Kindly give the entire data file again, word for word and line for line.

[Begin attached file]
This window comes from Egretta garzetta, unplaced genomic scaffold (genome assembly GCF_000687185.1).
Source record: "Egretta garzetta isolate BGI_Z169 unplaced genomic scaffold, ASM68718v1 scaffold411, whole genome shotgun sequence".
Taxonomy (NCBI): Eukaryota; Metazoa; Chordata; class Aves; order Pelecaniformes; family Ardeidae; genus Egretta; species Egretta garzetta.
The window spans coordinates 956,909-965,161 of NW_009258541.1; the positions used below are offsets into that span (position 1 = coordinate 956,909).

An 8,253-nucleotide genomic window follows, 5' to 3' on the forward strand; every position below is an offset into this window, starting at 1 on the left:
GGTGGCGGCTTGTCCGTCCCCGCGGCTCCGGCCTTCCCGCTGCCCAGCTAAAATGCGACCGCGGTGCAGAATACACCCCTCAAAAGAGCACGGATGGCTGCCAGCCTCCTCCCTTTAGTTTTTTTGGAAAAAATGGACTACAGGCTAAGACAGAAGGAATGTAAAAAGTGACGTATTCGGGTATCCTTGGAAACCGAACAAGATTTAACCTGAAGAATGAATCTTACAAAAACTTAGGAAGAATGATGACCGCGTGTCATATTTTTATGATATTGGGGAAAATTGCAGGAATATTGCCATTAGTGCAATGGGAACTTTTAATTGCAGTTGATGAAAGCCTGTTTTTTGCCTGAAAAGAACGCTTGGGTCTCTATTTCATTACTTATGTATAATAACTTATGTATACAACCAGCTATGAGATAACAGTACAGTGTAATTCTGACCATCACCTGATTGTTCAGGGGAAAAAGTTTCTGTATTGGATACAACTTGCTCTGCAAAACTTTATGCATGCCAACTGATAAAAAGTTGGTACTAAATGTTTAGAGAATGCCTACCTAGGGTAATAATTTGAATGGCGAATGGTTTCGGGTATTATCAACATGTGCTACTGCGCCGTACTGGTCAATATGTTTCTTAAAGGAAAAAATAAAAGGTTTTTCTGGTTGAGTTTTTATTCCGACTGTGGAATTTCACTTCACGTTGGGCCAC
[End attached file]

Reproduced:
This window comes from Egretta garzetta, unplaced genomic scaffold (genome assembly GCF_000687185.1).
Source record: "Egretta garzetta isolate BGI_Z169 unplaced genomic scaffold, ASM68718v1 scaffold411, whole genome shotgun sequence".
Taxonomy (NCBI): Eukaryota; Metazoa; Chordata; class Aves; order Pelecaniformes; family Ardeidae; genus Egretta; species Egretta garzetta.
The window spans coordinates 956,909-965,161 of NW_009258541.1; the positions used below are offsets into that span (position 1 = coordinate 956,909).

An 8,253-nucleotide genomic window follows, 5' to 3' on the forward strand; every position below is an offset into this window, starting at 1 on the left:
GGTGGCGGCTTGTCCGTCCCCGCGGCTCCGGCCTTCCCGCTGCCCAGCTAAAATGCGACCGCGGTGCAGAATACACCCCTCAAAAGAGCACGGATGGCTGCCAGCCTCCTCCCTTTAGTTTTTTTGGAAAAAATGGACTACAGGCTAAGACAGAAGGAATGTAAAAAGTGACGTATTCGGGTATCCTTGGAAACCGAACAAGATTTAACCTGAAGAATGAATCTTACAAAAACTTAGGAAGAATGATGACCGCGTGTCATATTTTTATGATATTGGGGAAAATTGCAGGAATATTGCCATTAGTGCAATGGGAACTTTTAATTGCAGTTGATGAAAGCCTGTTTTTTGCCTGAAAAGAACGCTTGGGTCTCTATTTCATTACTTATGTATAATAACTTATGTATACAACCAGCTATGAGATAACAGTACAGTGTAATTCTGACCATCACCTGATTGTTCAGGGGAAAAAGTTTCTGTATTGGATACAACTTGCTCTGCAAAACTTTATGCATGCCAACTGATAAAAAGTTGGTACTAAATGTTTAGAGAATGCCTACCTAGGGTAATAATTTGAATGGCGAATGGTTTCGGGTATTATCAACATGTGCTACTGCGCCGTACTGGTCAATATGTTTCTTAAAGGAAAAAATAAAAGGTTTTTCTGGTTGAGTTTTTATTCCGACTGTGGAATTTCACTTCACGTTGGGCCAC